Cunard sets sight on a bygone era

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After Carnival Corp. purchased the blue-chip yet red-ink Cunard brand two years ago, attorneys for the Miami company were surprised to find themselves in a fight with the British crown.

Carnival executives believed one of Cunard's greatest assets was a crown, affiliated with the House of Windsor, used as a symbol for its QE2 ship. But as executives moved to turn the one-ship symbol into the icon for the brand at large, the British Secretary of the Interior balked. It was a crest of Her Majesty, he said, and off-limits.

So Carnival lawyers embarked on a research voyage and found Cunard had used the seal prior to the existence of applicable U.K. trademark laws. An agreement was reached and Cunard's re-branding sailed out of the port.

The battle sheds light on just how rich is the history of the luxury line. And Carnival has embraced this 160-year-old heritage to re-christen the Cunard brand.

The line promises the chance for passengers to sample leisure-class life of yesteryear, which dovetails with a zeitgeist where even young adults lust after a bygone era.

"Watching younger people smoke cigars and drink martinis as the 70-year-olds were, I came to the conclusion that there was something to be said for nostalgia-that, in fact, kind of the golden age of sea travel would be attractive to not only older guests, but younger guests," said Larry Pimentel, president-CEO of Carnival's luxury brands, Cunard and Seabourn. "So what we began to do is look at Cunard's history."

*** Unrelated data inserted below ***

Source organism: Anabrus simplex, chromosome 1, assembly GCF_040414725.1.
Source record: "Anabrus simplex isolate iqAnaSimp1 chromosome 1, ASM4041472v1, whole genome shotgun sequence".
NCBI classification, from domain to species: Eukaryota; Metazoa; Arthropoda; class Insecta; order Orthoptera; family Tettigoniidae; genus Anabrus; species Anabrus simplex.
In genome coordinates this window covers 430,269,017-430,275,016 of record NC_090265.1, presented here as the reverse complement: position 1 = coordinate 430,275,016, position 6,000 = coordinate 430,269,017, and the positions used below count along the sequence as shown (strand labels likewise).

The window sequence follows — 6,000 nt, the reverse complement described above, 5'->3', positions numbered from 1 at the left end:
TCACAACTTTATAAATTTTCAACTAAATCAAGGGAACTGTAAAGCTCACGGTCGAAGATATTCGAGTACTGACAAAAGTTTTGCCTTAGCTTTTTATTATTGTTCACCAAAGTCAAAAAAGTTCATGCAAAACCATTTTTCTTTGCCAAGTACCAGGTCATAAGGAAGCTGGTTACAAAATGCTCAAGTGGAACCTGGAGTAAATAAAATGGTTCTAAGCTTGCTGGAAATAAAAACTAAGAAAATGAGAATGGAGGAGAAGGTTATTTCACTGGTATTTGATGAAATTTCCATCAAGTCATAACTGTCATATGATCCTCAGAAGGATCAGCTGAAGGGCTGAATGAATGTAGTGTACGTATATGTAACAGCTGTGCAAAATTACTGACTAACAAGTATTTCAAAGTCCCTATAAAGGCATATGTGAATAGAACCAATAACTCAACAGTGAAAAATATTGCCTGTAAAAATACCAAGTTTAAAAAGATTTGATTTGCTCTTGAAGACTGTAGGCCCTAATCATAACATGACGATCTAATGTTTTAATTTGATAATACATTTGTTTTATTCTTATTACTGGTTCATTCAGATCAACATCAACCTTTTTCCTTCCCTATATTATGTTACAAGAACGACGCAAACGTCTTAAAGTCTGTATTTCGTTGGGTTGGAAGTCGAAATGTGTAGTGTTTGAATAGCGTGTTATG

That quest sent Dorn Martell, senior VP-group creative director at Tinsley Advertising, Miami, to the University of Liverpool in northern England, where he found images of Cunard ships starting with the 1840 Britannia.

When Carnival purchased Cunard, the just-under $10 million account was at another Miami agency, Crispin, Porter, Bogusky, which had proposed creative focusing on celebrities. But Carnival wanted less glory days of Hollywood and more luxury at sea. It shifted to Tinsley.

Mr. Martell grew tight with a Liverpool archivist, and their research formed the basis for a new ad campaign launched in mid-1999. The print effort, referred to as the "Continuum Campaign," featured an illustrated timeline with images of the many cutting-edge ships Cunard has sailed over 160 years and the tagline "Advancing civilization since 1840."

The Cunard brand and the campaign may also have benefited from the boffo performance of the movie "Titanic." Cunard is to relaunch the campaign as the cruise industry moves into "the wave period"-the time when post-holiday doldrums and cold weather spark travel plans for the year ahead.

But Cunard must navigate carefully its reliance on the past. Done right, people may be enticed to role-play a life in a different time ("You can't live in the past, but it's a glorious place to visit," one ad for Cunard reads). But if it's overdone, Cunard could be left with a dowdy image. It's a tricky balancing act as Cunard nears the launch of the $780 million Queen Mary 2 in 2003.

The marketing of the 2,620-passenger ship, with cutting-edge Internet access in every room, is expected to be folded into the current campaign tactics, while the ship will boast a retro feel, thanks in part to a grand staircase like the one in the silver screen "Titanic."

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